As a huge STAR TREK and Shatner fan, I inquired how he got that gig, and he said, “It helps when you’re married to his daughter.” I had no idea! So Tanya and I got to thinking that Mr. Shatner would be insane as our narrator, and a few days later I asked Andrew if he could make the introduction. He laughed and said he gets asked that ten times a day. He gave us Mr. Shatner’s manager’s number, but after that, we were on our own. So we inquired… and heard nothing. Three weeks later, our office phone rang. “Jim, Tanya? This is William Shatner. I understand you have a role for me?” Our jaws hit the floor.
TCC: From a production standpoint, how do you take a script and move it through the process of making a feature length animated film?
TK: Apart from screenwriters, we are also story analysts (the people that tell their fellow screenwriters or producers or directors what’s working and what’s not working in a script and how they can fix it,) and one of our biggest pet peeves are writers that don’t develop their material. Way too often in this industry, they’ll throw out something they deem “good enough” – possibly a third or fourth or fifth draft. (Sidebar: hat’s off to Jordan Peele who freely talked about the many drafts of GET OUT he went through.)
Writing a decent script generally takes a lot of rewriting and polishing. And that’s doubly important if you’re dealing with time travel or alternate realities because you have to establish rock solid rules and have to make sure the audience gets those rules and that they make sense within the world you’ve created. So, first step: make sure the script works BEFORE you start the production process.
JC: For us, this took a year and a half, and twenty-seven drafts.
TK: Exactly. The next step is to get the core team on board. For us those were our producers Cindi Rice and Paige Barnett. They found director Jason Axinn, whom they’d worked with on their Machinima series “Bite Me,” as well as lead character designer Carl Frank. Essentially, pre-production encompasses everything: schedule, budget, casting, and logistics of all kind.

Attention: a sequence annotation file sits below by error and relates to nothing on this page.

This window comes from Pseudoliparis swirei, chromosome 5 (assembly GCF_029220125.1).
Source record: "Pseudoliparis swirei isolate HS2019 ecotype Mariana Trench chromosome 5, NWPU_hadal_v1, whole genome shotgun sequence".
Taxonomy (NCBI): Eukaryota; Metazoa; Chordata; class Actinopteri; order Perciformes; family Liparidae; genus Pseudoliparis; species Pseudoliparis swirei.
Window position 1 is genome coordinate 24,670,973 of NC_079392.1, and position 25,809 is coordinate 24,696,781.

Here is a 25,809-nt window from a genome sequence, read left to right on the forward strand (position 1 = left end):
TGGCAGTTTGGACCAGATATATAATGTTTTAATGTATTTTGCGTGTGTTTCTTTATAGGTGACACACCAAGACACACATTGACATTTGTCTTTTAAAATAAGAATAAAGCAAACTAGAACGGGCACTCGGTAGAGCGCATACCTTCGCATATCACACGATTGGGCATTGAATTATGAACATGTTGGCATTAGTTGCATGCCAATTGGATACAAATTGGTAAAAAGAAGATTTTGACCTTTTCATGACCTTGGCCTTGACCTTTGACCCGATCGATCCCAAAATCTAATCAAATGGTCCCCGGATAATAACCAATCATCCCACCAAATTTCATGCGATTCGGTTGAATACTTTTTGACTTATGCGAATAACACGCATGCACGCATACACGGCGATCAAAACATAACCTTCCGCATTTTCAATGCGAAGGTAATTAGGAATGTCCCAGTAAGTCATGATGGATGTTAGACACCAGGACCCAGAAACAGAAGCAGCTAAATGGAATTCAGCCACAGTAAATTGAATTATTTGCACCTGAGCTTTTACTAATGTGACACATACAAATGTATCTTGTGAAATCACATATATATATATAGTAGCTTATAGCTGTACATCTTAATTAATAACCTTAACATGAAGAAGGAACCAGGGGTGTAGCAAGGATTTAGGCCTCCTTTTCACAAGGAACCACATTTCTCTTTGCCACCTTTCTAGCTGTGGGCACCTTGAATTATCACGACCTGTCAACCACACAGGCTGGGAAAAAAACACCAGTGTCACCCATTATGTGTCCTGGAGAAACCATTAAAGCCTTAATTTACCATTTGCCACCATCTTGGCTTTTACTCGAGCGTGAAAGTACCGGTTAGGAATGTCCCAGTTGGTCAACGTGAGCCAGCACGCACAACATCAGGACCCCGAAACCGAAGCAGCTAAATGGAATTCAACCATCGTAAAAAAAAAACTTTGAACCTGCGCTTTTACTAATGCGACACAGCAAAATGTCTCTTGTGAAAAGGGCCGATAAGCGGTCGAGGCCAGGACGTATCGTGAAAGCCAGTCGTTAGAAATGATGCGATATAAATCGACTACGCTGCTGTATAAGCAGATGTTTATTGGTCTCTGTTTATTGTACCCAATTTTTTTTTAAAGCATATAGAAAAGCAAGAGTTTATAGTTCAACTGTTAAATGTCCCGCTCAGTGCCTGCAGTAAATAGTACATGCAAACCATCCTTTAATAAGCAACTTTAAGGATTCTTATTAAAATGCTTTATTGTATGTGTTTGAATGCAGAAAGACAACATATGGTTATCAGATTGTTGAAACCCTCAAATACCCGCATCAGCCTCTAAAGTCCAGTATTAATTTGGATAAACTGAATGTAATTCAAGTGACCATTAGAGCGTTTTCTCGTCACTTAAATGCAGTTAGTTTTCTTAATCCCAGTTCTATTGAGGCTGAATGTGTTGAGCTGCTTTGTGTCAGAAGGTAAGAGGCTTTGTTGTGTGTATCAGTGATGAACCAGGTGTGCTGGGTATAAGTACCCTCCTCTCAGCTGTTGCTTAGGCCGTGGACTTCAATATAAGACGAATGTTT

The step after that is the recording of the voices. Your actors spend a few days in a recording booth in a recording studio. After that, the director works together with a storyboard artist on what’s called an “animatic” – essentially, the camera pans over the storyboards the artist has created together with the director. They put the dialogue the actors have recorded underneath it as well (and possibly some basic sound effects). Then everyone watches the animatic and gives notes. What plays? What doesn’t? What needs to be cut? We actually cut almost half an hour out of the movie. The original animatic was two hours long.
After that begins the long, long, long road of designers designing the characters and the backgrounds and the world and line artists drawing everything and colorists coloring those drawings and finally animators animating everything. At least, this was how it was with our movie. Mainly because of budget constraints, the entire production process took 5 years, start to finish.
TCC: What was the biggest challenge in getting TO YOUR LAST DEATH made?
JC: The biggest challenge – for any producer on any movie – is usually lack of funds. With TYLD, we couldn’t even afford to hire an animation house (even though a couple of them were willing to cut their rates for us). So we had to essentially build our own animation house from the ground up. We found people from all over the globe. At one point, we had people on five different continents working on this movie: line artists in Eastern Europe and South America, Colorists in Western Europe and the US, animators in the Middle East and Asia, etc.
For almost three years, I had to spend several hours every day constantly hunting for new talent, because great people tend to not stay available for long when it comes to low-budget movies with a multi-year production schedule.
TCC: What’s next for you? Might we see a TO YOUR LAST DEATH sequel?
TK: That would be awesome! Seriously, though, we built TYLD to be franchise-able in so many different ways. The most intriguing one, to our minds, would be an anthology format; every new “game” being one season. Of course, there are also plenty of possibilities for follow-up movies, with or without Miriam. We actually have several different concepts for direct sequels, one of which picks up the second after the original movie ends with Miriam as the protagonist again, and another with a completely different scenario.
JC: As partners in Coverage Ink Films, our brand is “elevated geek.” So we have several things in the hopper that are similar in tone, genre, style, and have something to say, both live action and animated. We still haven’t decided on which one we’re doing next – that will depend in large part on financing. But one way or another, the next project will have a similar energy, voice, and in-your-face attitude.